Su Gough and Greg Conway reviewing the ZEISS binoculars

The ZEISS Victory SF 8×42 binoculars are most definitely are not budget binoculars, however, if you are planning on buying high-end optics you would rightly expect and receive superb image, excellent build quality and excellent after-sales service. So, why the ZEISS Victory SF?
ZEISS and other market leaders have long been the ‘Rolls Royce’ brands of birding optics. Fashions vary and other models are the current birders’ favourites but ZEISS have created a new product which has allowed them to explode back onto the market. Looking through this ZEISS pair, or equivalent models, most of us would struggle to notice differences between the images, so why choose ZEISS?

They are longer but lighter. I find many binoculars too heavy to carry round my neck for extended periods but these are fine. The narrower, longer barrels are a lot more comfortable for me to hold than the other makes, which I find bulky. Their balance is amazing, with a new arrangement of the internal ‘gubbins’ up at the eyepiece end, making them seem almost weightless in use. In addition I did actually notice a difference in image as well; I love the natural colour – bright but realistic and with an unexpected three-dimensionality – and the field of view width is unsurpassed. The close focus at just 1.5 m is incredible, fantastic for watching insects.

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I just can’t fault them and would highly recommend them. I was not in the market for new binoculars, but I found these Victory SF’s simply astonishing. I’ve saved hard and bought wisely!

Su Gough

Su Gough worked for 17 years as Training Manager for BTO (British Trust for Ornithology), teaching people to identify birds and how to survey them, for pleasure or professionally. She has worked at BTO since 1991, initially as a Research Ecologist in the Terrestrial Ecology Unit, working principally on farmland, woodland and urban birds. In 2000 she started delivering training courses for BTO members. In 2008, she took on the role of editor to the members’ magazine, BTO News, in addition to the training. As training continued to expand, in 2015 Su was able to finish her time as editor and concentrate on training full time. She has recently taken on the role of Communications and PR Officer for Hawk and Owl Trust, while she is still training in bird ID as well as leading birding holidays.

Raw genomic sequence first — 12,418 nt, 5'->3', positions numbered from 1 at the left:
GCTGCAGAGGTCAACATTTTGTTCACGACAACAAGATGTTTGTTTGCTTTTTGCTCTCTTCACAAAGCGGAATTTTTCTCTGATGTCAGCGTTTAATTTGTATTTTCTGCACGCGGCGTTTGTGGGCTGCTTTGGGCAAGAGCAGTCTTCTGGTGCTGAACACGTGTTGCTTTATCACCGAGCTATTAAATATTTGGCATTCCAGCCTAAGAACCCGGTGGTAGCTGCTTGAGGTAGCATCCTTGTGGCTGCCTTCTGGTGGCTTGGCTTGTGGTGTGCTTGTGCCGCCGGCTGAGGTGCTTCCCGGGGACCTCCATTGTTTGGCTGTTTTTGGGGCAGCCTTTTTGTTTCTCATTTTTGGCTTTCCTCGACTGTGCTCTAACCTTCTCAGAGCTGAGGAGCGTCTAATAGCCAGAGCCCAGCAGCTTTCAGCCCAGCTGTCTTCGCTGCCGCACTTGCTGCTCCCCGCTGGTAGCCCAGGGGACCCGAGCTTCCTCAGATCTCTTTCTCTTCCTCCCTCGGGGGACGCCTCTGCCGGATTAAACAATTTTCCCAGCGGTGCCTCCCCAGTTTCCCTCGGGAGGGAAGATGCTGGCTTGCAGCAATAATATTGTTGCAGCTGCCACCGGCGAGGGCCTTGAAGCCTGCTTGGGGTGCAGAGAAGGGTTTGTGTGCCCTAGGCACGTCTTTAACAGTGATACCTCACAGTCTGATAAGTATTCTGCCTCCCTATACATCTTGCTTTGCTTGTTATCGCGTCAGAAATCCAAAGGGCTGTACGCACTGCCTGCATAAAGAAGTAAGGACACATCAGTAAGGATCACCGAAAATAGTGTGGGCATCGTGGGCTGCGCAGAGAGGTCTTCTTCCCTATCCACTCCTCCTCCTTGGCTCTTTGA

At first glance and handling, the build quality and finish of the Victory SF 10×42 is of the high standard expected from ZEISS. The weight, at just 780 g, is modest but the well-balanced design and the sturdy compact manufacture make them feel considerably lighter. My only opportunity for field testing was on gloomy winter days. Fortunately the excellent light-gathering properties and clarity provided a brighter than anticipated image, which more than compensated for the low light levels. The combination of wide angle and excellent colour rendition give an extremely bright and consistently crisp image.

The close focus of 1.5 m is excellent for a binocular of this size. When combined with the 10x magnification and superb optical qualities, the ability to scrutinise in such minute detail will appeal to not only birders but anyone with an active interest in other wildlife, particularly butterflies, dragonflies, etc.
A big positive from me, having to wear glasses, is the adjustable rubber eye cups, which can be easily moved to the required distance to maximise the field of view. This is unlike many other makes where the eye cup can only be retracted to its full extent, thus limiting the field of view and comfort of use.

Value for money: ● ● ● ●
Weight: ● ● ● ● ●
Image (brightness, sharpness, colour correction): ● ● ● ● ●
Build (durability, design): ● ● ● ● ●
Ease of use: ● ● ● ● ●
Overall: ● ● ● ● ●

Let’s face it, this purchase would be a sound investment and would serve you very well for at least the next 20 years.

Greg Conway

Greg Conway is a Research Ecologist at BTO and is Responsible for the organization of national and regional single species surveys, as well as data analysis and project development. He has worked on a variety of studies focusing on farmland, upland margin and woodland birds. He is an active birder and ringer.

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